Mr. Kelly always talked really fast, sometimes so fast you never got a chance to respond to his questions, Boschini said.
“It would be ‘Victor, call so-and-so, he’s going to give you some money for TCU.’ And then he would say good-bye,” Boschini said.
They talked a lot, but always in increments no longer than four minutes, and there was this pattern to their conversations.
If you asked him to help with a problem and laid out the circumstances, he would pause to think, then give you three or four suggestions, good ones, on how your dilemma could be solved, Boschini said.
When you saw him again, he would expect a report. Did you call so-and-so? Did he give you a check? Then Mr. Kelly would say, ‘You’re all right,’ and he would leave to greet the rest of the room, Boschini remembered.
“He would always look out for me and I was grateful for that,” Boschini said. “He was one of those people who did not need the attention, he didn’t need to be the star. But he was and that’s what was so remarkable about him. He was a perpetual booster for Fort Worth and his enthusiasm was contagious.”
From Bonham to Fort Worth
Born March 7, 1929, in Bonham, Mr. Kelly was an only child. His father sold insurance and his mother worked in a cotton mill.
“I still believe there’s a lot of opportunity in this country if you’re willing to work for it,” Mr. Kelly said. “That’s one thing I always had was a willingness to work. And I guess I had a lot of ambition, too.”
After graduating from TCU, he went to George Washington University Law School and worked for Rayburn. He left during the Korean War and served in the Air Force from June 1951 to July 1953 when he was discharged as a first lieutenant.
He returned to law school and Rayburn’s office. During this time, he met Janice LeBlanc who was attending Southern Seminary in Virginia, according to information from his office. She was from a prominent Louisiana family that included a one-time candidate for governor. They married on Dec. 30, 1954, in Abbeyville, La.
Mr. Kelly’s first job as an attorney was with the Texas Railroad commission as legal examiner in the oil and gas division in Austin.
“It was about like taking an advanced degree in oil and gas,” Mr. Kelly said in a 1983 Star-Telegram interview.
After 18 months at the railroad commission and 14 months at the Fort Worth firm of Cantey & Hanger, Kelly was offered the general counsel position at Moncrief Oil Interests by W. A. Moncrief and W. A. Moncrief Jr., according to his office.
In 1963, he opened a one-room law office in the old Fort Worth National Bank Building.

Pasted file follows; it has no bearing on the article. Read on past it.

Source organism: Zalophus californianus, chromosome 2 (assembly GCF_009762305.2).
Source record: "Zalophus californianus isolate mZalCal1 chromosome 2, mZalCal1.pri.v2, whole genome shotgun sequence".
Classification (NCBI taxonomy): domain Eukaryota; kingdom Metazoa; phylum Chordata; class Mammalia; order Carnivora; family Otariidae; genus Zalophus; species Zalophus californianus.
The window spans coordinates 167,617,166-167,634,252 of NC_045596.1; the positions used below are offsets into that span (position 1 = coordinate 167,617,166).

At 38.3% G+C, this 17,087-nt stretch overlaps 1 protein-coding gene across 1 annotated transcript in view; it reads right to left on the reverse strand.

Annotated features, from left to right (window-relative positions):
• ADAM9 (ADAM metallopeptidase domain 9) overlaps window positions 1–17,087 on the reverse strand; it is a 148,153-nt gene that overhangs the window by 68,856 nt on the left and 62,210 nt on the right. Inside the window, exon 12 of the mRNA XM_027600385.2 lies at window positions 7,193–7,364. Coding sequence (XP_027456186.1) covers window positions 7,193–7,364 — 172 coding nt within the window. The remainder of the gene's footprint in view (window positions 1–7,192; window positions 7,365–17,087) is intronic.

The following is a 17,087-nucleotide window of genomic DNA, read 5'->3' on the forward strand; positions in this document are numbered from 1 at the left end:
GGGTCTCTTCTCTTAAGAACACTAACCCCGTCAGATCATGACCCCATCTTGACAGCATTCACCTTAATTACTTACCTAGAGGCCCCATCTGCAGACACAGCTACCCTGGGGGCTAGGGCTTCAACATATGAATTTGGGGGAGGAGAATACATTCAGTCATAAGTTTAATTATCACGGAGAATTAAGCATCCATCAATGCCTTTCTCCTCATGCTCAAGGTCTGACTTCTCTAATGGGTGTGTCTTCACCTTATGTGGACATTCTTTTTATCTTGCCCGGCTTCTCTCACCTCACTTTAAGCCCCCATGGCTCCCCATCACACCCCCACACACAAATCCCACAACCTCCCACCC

Who’s Who of clients
According to the law office statement: “His first make-or-break case involved the estate of the late William Fleming, a pioneer oilman who discovered oil in the East Texas field. He represented Fleming’s daughter, Mary D. Fleming Walsh. He also won an oil and gas case for another pioneer oilman, the late Russell Maguire of Dallas.
“In 1968, the famous Fort Worth boot maker, John Justin, hired Mr. Kelly. The two quickly became close and Justin, who was chairman of the First Worth Corporation, soon appointed Mr. Kelly as general counsel for the company, which subsequently became Justin Industries. Justin and Mr. Kelly would remain close until Justin’s death in 2001.”
In 1970, Mr. Kelly began working for Bass Brothers Enterprises and became general counsel.
In 1979, Mr. Kelly, Mark Hart and Bill Hallman, along with Dan Settle, Robert Grable, Glen Johnson and Pete Geren, formed the firm of Kelly Hart & Hallman. Mr. Kelly’s practice at Kelly Hart consisted primarily of business litigation, oil and gas work and business transactions.
Mr. Kelly served on many for-profit boards, including AMR Corp., Sabre, Justin Industries and North Texas Bancshares. Among many nonprofit boards were the Van Cliburn Foundation, Sam Rayburn Foundation, UT Southwestern Moncrief Cancer Center and the Fort Worth Stock Show.
As an AMR board member and an attorney for American Airlines, Mr. Kelly was a staunch defender of the now defunct Wright Amendment, which limited flights from Dallas Love Field to Texas and four bordering states.
In the late 1990s during one of the legal fights between the two cities over flights out of Love Field, Dallas officials complained about Kelly’s role, calling it a conflict of interest. But Fort Worth officials said Kelly was the obvious general to lead their fight out of fear that dumping the Wright Amendment would weaken D/FW Airport and Tarrant County’s economy.
Kelly dismissed it all as an attempt “to run me out of the case.”
“My interests in this lawsuit are the interests of Fort Worth,” Mr. Kelly said. He added that he would withdraw from the case “if I ever became a liability” but declined to define what “a liability” would be.
From Washington Friday, longtime newsman Bob Schieffer sent a tribute to his fellow distinguished TCU alumnus:
“Dee Kelly was a kid of humble beginnings who hooked on with Sam Rayburn. ‘Mr. Rayburn,’ as Dee always called him, gave him a job and allowed him to go to law school at night. He went on to become a lawyer who was a confidant of governors, senators and presidents. He had two great loves — TCU and Fort Worth and what he did for both of them is immeasurable.”
In addition to his wife, survivors include a daughter, Cynthia Lynn Barnes; two sons, Dee J. Kelly Jr. and Craig L. Kelly; and seven grandchildren.
- 3 p.m. Wednesday at University Christian Church.
- The family will receive friends from 4 to 6 p.m. Monday at River Crest Country Club.